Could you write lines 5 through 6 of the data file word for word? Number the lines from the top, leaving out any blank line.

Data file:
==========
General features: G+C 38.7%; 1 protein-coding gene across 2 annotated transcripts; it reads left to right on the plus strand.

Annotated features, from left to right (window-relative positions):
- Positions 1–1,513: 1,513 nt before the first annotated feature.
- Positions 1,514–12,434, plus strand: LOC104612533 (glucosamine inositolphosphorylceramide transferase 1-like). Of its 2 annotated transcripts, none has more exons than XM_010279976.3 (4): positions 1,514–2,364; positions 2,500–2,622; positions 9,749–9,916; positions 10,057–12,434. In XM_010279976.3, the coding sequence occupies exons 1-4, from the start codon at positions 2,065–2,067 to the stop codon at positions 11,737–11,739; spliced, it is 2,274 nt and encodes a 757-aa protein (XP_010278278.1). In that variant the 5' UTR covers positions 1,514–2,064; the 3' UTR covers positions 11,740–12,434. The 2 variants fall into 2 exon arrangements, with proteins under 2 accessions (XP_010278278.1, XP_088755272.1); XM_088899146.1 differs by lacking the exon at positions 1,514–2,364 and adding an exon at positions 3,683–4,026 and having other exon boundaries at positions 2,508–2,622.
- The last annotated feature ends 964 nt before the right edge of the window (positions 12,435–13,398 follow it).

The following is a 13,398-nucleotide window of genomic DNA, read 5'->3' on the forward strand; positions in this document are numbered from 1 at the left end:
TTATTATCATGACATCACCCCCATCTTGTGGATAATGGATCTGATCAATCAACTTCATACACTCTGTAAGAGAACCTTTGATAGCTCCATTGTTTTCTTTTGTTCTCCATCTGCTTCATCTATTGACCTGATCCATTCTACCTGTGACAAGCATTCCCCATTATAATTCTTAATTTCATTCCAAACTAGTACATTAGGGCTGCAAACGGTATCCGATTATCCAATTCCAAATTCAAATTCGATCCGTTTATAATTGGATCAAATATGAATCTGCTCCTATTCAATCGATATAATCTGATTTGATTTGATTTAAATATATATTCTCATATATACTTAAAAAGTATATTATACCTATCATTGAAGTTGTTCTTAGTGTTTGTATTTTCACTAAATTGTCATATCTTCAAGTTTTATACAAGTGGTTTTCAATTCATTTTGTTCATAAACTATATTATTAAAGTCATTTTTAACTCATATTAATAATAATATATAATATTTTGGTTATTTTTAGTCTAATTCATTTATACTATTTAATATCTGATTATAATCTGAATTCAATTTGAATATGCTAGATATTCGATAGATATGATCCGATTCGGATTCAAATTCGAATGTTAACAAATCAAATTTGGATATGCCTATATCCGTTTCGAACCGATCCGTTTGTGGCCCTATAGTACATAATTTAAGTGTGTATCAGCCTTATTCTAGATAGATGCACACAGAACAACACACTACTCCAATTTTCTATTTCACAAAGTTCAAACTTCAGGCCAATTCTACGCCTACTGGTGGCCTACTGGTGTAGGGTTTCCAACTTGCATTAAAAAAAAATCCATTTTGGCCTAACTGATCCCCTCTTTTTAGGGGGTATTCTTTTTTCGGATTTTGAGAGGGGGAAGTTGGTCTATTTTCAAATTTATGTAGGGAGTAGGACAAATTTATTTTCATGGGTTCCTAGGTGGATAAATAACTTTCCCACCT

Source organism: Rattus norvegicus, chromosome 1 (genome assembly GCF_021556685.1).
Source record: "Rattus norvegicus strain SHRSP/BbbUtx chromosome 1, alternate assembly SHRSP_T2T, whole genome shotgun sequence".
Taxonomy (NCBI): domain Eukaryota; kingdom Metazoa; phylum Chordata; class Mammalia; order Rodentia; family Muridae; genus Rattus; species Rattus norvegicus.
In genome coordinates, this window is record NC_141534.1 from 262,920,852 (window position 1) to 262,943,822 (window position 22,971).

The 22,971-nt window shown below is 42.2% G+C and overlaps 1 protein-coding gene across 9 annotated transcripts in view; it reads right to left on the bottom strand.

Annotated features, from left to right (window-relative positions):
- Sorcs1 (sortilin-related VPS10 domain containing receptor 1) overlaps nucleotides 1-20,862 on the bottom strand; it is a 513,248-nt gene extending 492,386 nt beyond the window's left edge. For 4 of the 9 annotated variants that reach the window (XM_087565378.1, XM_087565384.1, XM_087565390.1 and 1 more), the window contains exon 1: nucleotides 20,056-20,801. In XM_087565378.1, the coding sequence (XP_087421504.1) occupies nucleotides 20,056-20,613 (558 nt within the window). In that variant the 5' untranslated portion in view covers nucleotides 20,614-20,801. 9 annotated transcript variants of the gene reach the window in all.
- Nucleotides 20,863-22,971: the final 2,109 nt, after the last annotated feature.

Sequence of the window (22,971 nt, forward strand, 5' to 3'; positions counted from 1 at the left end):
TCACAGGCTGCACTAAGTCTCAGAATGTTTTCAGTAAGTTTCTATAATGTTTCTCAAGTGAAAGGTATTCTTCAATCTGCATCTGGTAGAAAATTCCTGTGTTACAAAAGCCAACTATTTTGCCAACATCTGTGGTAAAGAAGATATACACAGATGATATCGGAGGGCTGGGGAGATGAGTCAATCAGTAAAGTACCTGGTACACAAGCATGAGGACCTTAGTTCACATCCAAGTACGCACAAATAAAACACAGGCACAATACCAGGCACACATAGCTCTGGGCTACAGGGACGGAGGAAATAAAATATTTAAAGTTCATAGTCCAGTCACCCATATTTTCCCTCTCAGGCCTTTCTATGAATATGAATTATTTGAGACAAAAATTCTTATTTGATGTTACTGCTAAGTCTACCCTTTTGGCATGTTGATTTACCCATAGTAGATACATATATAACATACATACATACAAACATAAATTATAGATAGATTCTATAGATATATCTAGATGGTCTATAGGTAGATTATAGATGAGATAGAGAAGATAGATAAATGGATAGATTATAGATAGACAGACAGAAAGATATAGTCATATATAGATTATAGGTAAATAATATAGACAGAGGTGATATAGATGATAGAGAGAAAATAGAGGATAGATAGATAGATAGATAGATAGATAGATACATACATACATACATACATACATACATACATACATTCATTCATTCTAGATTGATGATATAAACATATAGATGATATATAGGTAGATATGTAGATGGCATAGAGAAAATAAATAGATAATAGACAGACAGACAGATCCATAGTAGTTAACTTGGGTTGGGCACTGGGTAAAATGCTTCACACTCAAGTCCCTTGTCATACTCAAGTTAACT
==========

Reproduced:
- The last annotated feature ends 964 nt before the right edge of the window (positions 12,435–13,398 follow it).

The following is a 13,398-nucleotide window of genomic DNA, read 5'->3' on the forward strand; positions in this document are numbered from 1 at the left end: